Thursday, August 09, 2012

Accountability and the revolving door

In my personal opinion, one of THE biggest issues in our society today is a lack of accountability.  Expectations have been watered down in virtually every arena and even so, what 'standards' remain are too often treated merely as suggestions

This is particularly notable in our government and judicial circles.  A quaint half-century or so ago, we were warned about a "military-industrial complex" developing too much influence.  But Eisenhower's concern was just a larvae of today's Corporate-Government-Mass-Media ruling class.

The genius of our Constitutional system was the wide disperson of power.  Each branch of government had the ability to hold the others' feet to the fire.  The 'reserved powers' gave States and citizens the ability to tell Uncle Sam "this far, and no further."  Protected freedoms like the First Amendment ensured the ability to have a healthy public discussion including criticism of those in power.

ALL of this is undercut by today's status quo practices.  Examples:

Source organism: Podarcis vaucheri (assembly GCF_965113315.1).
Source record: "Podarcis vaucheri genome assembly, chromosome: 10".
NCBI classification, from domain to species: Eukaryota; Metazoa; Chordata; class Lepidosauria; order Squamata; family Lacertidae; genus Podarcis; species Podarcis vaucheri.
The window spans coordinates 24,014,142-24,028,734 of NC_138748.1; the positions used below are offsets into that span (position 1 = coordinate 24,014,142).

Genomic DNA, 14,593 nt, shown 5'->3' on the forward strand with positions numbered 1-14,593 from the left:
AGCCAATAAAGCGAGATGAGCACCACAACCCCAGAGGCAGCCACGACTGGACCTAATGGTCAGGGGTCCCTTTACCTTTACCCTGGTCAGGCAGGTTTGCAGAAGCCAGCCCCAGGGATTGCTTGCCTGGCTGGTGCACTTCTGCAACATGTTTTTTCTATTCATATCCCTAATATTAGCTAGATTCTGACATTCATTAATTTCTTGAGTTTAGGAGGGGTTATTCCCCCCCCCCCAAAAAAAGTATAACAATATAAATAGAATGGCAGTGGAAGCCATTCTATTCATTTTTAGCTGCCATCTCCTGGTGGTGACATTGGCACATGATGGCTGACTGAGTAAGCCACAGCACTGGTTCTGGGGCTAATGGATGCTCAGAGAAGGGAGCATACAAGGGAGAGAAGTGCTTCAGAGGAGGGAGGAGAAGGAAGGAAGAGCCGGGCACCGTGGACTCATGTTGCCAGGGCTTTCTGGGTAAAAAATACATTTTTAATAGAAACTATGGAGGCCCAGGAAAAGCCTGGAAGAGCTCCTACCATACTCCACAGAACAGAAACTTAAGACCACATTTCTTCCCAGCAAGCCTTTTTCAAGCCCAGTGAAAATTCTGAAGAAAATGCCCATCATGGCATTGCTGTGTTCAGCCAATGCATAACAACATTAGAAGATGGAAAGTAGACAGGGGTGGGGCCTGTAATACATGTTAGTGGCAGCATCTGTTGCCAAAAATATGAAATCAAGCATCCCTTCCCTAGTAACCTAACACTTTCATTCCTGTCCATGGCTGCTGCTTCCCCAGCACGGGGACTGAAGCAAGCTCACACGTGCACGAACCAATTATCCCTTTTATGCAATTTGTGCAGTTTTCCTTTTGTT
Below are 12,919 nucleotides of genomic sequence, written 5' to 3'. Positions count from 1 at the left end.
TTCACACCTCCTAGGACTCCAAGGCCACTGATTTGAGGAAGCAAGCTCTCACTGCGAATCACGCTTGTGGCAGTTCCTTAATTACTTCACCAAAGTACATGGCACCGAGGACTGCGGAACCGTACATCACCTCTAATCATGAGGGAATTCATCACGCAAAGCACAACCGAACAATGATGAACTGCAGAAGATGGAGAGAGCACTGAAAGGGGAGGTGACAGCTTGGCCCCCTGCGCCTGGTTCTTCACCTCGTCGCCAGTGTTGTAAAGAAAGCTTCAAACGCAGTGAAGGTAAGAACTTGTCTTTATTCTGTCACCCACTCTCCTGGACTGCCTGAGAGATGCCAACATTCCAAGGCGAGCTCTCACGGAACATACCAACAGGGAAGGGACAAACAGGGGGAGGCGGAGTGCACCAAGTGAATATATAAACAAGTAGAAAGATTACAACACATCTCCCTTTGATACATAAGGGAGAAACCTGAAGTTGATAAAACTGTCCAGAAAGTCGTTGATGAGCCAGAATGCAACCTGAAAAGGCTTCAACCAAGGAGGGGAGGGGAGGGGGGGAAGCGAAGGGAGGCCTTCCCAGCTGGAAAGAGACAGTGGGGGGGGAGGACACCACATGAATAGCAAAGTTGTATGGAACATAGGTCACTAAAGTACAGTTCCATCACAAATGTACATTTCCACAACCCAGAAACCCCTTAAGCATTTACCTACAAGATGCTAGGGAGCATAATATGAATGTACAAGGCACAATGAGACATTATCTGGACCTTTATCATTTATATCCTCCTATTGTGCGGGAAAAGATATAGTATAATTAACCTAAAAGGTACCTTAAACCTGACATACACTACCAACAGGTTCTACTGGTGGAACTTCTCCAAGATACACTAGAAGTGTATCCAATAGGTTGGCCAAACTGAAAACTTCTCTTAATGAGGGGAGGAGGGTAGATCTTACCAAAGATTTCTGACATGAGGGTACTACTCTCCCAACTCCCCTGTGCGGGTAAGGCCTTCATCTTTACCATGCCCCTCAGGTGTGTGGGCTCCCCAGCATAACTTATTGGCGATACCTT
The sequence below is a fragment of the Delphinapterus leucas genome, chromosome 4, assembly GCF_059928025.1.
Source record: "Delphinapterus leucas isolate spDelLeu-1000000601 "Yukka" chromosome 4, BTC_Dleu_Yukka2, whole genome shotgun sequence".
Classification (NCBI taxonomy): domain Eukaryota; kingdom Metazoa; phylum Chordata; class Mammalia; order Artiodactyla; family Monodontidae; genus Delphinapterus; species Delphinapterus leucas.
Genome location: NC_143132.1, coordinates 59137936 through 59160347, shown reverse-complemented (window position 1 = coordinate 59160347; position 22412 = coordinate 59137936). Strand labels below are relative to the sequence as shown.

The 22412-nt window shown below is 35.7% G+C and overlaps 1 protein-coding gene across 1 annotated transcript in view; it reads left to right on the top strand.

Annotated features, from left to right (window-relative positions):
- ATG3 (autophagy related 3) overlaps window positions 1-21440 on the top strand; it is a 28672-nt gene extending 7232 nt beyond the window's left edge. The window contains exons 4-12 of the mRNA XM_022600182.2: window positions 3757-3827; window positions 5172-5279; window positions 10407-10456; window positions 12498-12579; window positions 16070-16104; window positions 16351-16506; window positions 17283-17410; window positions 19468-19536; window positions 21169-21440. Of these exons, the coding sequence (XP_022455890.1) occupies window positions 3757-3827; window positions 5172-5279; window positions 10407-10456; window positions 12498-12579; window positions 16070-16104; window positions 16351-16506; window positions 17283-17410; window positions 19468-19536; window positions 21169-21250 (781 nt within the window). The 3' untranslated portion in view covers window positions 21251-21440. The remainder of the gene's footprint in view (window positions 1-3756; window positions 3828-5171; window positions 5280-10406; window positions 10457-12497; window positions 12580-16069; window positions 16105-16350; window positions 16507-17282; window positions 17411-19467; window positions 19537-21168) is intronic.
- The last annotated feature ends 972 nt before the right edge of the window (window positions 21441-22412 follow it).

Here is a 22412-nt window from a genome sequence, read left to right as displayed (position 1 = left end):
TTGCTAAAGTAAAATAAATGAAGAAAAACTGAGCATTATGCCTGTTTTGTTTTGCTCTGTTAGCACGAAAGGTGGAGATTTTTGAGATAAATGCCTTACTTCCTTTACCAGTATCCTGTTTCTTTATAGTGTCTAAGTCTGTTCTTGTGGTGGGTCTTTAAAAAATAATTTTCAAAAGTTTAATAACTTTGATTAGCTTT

- 'Journalists' working as spokesmen, or spokesmen who later become 'journalists.'
- Representatives (allegedly of the people) becoming lobbyists for particular industries/interests
- Regulatory agencies hiring personnel from the industries they oversee, and vice-versa

...which is how you end up with a financial meltdown like we had in 2008, but still have the idea that "nobody committed any crimes:"
GAI argues that the Obama administration’s decision to not go after Big Finance is due to senior DOJ leadership — Holder, Associate Attorney General Tom Perrelli, Associate Attorney General Tony West, Assistant Attorney General Lanny Breuer, Deputy Attorney General James Cole and Deputy Associate Attorney General Karol Mason — who “all came to the DOJ from prestigious white-collar defense firms where they represented the very financial institutions the DOJ is supposed to investigate.”
The report details how Holder and Breuer both came to the DOJ from Covington & Burling, a “top-tier Washington law firm” with a client list that includes financial firms like Wells Fargo, J.P. Morgan Chase, Bank of America, CitiBank, Deutsche Bank, Goldman Sachs, ING, Morgan Stanley, UBS and Wilmington Trust.
This blurring of roles has completely undercut the independency of critical functions in our society. We have an incestuous cadre of characters who move back and forth from "private" to "public" sector positions with little incentive to confront the behavior of those who may be their new partners next week.

It's time to put a stop to revolving doors, before what freedoms we have left fly right out of them...

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